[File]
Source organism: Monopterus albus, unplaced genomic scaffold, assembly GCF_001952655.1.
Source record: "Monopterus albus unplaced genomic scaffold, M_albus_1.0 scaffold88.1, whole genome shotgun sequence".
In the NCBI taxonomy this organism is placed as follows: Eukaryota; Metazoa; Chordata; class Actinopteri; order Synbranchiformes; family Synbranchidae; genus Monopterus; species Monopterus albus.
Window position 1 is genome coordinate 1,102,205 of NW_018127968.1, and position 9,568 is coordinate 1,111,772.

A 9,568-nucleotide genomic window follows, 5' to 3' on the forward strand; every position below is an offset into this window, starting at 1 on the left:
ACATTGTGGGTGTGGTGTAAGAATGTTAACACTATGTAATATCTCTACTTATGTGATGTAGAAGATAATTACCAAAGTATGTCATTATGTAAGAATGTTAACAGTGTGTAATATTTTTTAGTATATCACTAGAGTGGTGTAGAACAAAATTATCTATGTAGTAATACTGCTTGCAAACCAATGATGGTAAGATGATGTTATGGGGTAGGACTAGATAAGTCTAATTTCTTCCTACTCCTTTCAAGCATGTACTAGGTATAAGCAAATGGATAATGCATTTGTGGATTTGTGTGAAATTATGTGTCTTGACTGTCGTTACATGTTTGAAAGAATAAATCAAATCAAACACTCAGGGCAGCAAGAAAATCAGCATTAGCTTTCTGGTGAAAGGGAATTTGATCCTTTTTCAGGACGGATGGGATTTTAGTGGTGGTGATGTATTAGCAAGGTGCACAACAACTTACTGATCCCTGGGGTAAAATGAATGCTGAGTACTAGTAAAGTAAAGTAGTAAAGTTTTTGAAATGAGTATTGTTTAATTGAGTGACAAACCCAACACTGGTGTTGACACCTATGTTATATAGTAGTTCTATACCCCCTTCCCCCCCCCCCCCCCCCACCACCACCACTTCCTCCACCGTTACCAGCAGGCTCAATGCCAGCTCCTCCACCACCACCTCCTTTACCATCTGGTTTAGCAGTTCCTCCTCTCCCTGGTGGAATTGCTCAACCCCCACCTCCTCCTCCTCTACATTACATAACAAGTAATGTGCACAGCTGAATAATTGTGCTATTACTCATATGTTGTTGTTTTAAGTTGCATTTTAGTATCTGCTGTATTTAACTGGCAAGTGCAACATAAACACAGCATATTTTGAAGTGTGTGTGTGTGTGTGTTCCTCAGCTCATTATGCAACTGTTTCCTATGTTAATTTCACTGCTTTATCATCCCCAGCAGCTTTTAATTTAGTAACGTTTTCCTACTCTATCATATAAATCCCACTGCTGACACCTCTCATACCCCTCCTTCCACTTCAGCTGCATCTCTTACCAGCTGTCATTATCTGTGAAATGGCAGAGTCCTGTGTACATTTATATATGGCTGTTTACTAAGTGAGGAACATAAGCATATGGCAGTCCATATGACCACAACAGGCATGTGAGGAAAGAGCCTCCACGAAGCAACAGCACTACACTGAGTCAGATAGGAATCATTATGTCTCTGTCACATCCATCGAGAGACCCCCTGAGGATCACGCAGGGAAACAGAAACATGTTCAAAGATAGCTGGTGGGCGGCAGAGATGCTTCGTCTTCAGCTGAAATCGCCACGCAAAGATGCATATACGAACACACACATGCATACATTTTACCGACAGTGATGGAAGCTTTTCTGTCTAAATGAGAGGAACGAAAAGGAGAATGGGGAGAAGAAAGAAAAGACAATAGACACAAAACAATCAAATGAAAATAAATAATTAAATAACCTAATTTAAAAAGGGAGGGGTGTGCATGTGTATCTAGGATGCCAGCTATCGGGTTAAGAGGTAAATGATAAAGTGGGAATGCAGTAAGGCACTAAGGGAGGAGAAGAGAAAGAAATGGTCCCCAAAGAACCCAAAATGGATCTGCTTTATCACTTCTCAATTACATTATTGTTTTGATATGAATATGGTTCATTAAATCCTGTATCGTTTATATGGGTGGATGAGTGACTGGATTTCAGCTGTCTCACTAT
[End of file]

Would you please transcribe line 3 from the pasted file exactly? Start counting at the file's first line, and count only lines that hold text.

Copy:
In the NCBI taxonomy this organism is placed as follows: Eukaryota; Metazoa; Chordata; class Actinopteri; order Synbranchiformes; family Synbranchidae; genus Monopterus; species Monopterus albus.